DESPITE much having been written and said about the new draft constitution which goes to a referendum next Saturday, little has been written or debated around the key issues of central bank independence, which many economists have in the past highlighted as a weakness of the current set-up.
Whilst the draft has been hailed in some quarters as being highly progressive in certain aspects relating to the Bill of Rights, citizenship and other political issues, some economists said the draft constitution was devoid of detail when it came to economic issues.
In a survey of economists’ views carried out by businessdigest this week, various schools of thought emerged, but there was general convergence on the notion that a key success factor in management of the country’s monetary affairs rests with an adequate level of independence of action of the central bank.
Tony Hawkins, economics professor at the University of Zimbabwe, who however, could not give a detailed comment on the subject as he also sits on the RBZ board, said the draft document was bereft of economic issues.
“I think the draft falls woefully short of economic issues such as central bank independence,” he said.
Another economic analyst who declined to be named said the draft seemed to scratch the surface when it came to economic issues, with relatively more space devoted to other matters.
“I have read the draft and noticed that the document does not deal in sufficient depth with the issues surrounding the operations of a central bank in Zimbabwe. Neither does the new proposed constitution make any serious attempt to fully and clearly define the roles of the central bank. More importantly, it does not provide for the clear independence of the central bank,” the analyst said.
However, another University of Zimbabwe economics academic, professor Ashok Chakravarti said a constitution could only enunciate the general principles that a society agrees to rule itself by, without the need to provide specific operational guidance on the functioning of any single institution within the three arms of government or agencies of the state.
He said in his view, the draft Constitution of Zimbabwe outlined the general principles of financial management, which includes the functioning of the Reserve Bank, in Part 6 of Chapter 17, which deals with the Reserve Bank.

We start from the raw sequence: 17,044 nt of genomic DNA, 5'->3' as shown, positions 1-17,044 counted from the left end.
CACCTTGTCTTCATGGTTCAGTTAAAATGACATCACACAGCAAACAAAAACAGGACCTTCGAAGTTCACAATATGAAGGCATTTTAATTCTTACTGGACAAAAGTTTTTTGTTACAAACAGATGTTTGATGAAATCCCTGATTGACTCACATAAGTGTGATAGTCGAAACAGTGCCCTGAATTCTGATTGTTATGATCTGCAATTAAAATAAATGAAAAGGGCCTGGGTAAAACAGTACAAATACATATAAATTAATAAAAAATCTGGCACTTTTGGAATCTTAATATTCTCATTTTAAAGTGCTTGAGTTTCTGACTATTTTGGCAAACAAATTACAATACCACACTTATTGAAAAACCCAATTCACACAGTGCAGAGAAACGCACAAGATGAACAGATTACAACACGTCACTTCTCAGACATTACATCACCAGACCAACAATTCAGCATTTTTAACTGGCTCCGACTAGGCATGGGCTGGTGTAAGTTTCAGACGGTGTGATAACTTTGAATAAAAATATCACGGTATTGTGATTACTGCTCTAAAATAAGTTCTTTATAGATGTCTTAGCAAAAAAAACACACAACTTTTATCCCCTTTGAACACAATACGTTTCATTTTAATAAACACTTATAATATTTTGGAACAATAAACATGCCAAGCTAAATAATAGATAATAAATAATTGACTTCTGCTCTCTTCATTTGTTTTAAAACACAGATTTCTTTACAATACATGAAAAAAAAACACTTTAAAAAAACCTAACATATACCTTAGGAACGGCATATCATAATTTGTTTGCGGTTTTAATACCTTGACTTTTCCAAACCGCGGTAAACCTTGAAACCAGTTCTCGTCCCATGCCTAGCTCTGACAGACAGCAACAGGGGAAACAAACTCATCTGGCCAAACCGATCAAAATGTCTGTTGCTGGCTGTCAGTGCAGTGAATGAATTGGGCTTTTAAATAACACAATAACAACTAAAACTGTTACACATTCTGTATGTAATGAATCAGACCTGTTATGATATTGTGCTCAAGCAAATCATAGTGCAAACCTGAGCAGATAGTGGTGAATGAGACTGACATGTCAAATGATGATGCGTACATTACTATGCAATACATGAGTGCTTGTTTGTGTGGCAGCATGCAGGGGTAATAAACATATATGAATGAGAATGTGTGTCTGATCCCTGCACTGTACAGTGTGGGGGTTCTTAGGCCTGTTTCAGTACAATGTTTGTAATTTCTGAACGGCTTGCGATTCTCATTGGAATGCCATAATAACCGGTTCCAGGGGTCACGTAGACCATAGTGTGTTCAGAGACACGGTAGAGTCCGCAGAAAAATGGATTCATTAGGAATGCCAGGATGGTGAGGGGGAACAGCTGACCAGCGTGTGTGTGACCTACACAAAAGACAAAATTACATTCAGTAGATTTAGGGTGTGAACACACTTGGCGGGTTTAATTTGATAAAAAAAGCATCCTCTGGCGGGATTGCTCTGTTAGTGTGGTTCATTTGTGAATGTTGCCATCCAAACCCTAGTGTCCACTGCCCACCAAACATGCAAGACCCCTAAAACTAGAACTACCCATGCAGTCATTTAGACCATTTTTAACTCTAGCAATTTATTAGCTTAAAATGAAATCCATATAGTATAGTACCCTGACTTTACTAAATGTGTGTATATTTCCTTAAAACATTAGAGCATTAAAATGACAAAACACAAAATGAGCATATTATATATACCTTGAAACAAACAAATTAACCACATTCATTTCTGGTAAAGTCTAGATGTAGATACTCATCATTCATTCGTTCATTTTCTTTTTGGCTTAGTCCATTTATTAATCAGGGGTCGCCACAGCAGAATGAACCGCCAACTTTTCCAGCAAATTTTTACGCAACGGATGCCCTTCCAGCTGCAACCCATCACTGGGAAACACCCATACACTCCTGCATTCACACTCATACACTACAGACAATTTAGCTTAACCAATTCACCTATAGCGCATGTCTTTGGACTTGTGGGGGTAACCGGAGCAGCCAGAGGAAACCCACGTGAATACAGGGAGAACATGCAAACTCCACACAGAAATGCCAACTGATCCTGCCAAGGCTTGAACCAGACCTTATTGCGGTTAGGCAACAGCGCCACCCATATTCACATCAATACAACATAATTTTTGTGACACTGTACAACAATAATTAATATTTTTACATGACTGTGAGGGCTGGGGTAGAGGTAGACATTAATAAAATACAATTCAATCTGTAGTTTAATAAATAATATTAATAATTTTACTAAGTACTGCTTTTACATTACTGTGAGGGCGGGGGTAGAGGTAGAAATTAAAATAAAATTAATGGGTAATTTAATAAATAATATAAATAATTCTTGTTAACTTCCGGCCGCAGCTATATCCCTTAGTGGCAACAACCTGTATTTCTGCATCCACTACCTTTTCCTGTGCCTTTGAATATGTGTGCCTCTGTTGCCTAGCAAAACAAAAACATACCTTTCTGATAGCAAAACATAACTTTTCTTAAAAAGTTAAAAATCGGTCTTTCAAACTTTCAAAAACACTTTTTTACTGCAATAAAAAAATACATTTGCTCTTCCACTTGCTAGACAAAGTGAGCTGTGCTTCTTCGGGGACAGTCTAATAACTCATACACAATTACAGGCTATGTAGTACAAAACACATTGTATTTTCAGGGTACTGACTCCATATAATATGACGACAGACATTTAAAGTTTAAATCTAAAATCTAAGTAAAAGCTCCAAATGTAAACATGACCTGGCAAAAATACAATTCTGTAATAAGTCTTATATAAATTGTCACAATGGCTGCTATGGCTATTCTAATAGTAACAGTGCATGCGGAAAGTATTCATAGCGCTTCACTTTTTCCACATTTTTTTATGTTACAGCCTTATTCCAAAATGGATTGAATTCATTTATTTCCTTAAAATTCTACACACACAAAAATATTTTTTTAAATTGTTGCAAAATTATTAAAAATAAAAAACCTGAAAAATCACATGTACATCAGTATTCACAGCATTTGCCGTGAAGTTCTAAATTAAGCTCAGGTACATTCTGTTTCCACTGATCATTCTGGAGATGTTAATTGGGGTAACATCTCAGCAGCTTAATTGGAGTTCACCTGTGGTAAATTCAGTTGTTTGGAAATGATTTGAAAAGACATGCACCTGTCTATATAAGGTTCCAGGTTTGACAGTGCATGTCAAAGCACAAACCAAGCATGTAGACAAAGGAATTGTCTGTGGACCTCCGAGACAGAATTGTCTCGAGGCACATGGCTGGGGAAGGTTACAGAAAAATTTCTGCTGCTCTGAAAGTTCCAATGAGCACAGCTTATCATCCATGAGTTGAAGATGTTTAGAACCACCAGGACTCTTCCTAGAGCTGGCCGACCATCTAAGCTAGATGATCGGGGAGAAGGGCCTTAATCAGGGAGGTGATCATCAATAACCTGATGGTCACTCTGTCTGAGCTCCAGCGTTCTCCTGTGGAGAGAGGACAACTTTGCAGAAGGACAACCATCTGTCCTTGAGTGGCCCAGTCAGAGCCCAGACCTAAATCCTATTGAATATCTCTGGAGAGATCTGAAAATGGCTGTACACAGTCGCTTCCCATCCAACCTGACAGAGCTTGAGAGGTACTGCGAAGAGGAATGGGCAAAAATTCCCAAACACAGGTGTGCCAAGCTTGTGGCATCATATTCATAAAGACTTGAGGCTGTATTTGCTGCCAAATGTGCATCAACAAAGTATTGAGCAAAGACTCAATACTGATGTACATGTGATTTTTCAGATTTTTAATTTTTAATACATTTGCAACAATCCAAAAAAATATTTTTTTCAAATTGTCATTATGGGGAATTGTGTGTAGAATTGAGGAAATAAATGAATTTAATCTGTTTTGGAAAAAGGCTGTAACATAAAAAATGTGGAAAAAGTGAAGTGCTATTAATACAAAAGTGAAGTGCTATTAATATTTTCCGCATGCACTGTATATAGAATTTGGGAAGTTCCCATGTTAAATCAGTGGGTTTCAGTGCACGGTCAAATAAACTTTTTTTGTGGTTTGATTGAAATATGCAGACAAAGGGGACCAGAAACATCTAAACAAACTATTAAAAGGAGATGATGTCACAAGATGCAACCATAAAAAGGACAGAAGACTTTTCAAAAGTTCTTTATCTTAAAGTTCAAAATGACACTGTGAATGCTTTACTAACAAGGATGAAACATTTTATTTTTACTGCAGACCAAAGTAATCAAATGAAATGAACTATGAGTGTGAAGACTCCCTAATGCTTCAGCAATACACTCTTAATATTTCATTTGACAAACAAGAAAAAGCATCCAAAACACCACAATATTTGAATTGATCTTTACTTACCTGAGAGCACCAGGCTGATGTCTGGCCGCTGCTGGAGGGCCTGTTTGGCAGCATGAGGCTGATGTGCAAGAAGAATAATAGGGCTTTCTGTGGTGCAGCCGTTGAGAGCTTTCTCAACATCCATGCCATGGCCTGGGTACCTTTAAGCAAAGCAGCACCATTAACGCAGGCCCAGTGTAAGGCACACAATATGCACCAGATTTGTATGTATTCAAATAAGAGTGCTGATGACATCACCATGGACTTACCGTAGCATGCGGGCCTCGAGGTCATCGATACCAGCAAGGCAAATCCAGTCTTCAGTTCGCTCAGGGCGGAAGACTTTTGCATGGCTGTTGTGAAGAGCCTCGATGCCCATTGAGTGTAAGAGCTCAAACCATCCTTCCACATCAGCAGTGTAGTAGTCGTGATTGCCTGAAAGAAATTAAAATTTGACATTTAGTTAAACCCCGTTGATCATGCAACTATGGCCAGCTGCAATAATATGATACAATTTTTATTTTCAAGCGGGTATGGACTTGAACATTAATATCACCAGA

“This section indicates that the main objectives of the Reserve Bank are to regulate the monetary system, protect the stability of the currency, and to formulate and implement monetary policy. In terms of general principles, I consider this to be an adequate statement of objectives, because the real powers and behaviour of the Reserve Bank will be actually determined by the Acts of Parliament which will cover its establishment and functioning,” Chakravarti said.
There is a general consensus amongst economists that the mandate of any central bank is to balance the twin but often conflicting objectives of maintaining monetary stability through primarily constraining inflation at low levels, whilst promoting economic growth. These objectives often conflict because promoting growth may require an expansionary monetary policy, which may be at variance with maintaining monetary stability.
“Therefore, in a developing country, a central bank cannot be allowed to decide upon its own objectives independent of national development policy. There cannot be a completely independent central bank which does not conform to the needs of the national economic strategies of the government.
“For the above reasons, a central bank in a developing country cannot be completely independent in its economic decision making. Even in a developed market economy, a central bank cannot be immune to the growth needs of an economy.
See how the Federal Reserve of the US, under direction from the US government, has been following an aggressively expansionary monetary policy to get economic growth and employment creation going in that country,” Chakravarti argued.
Charkravarti warned that excessive central bank independence could have an undesirable effect. He said whilst the RBZ Act Chapter 22:15 gives very wide powers to the RBZ and the governor to perform a wide range of activities, the powers were so wide that they effectively allowed the RBZ to become the Ministry of Finance of the country during 2000-2008.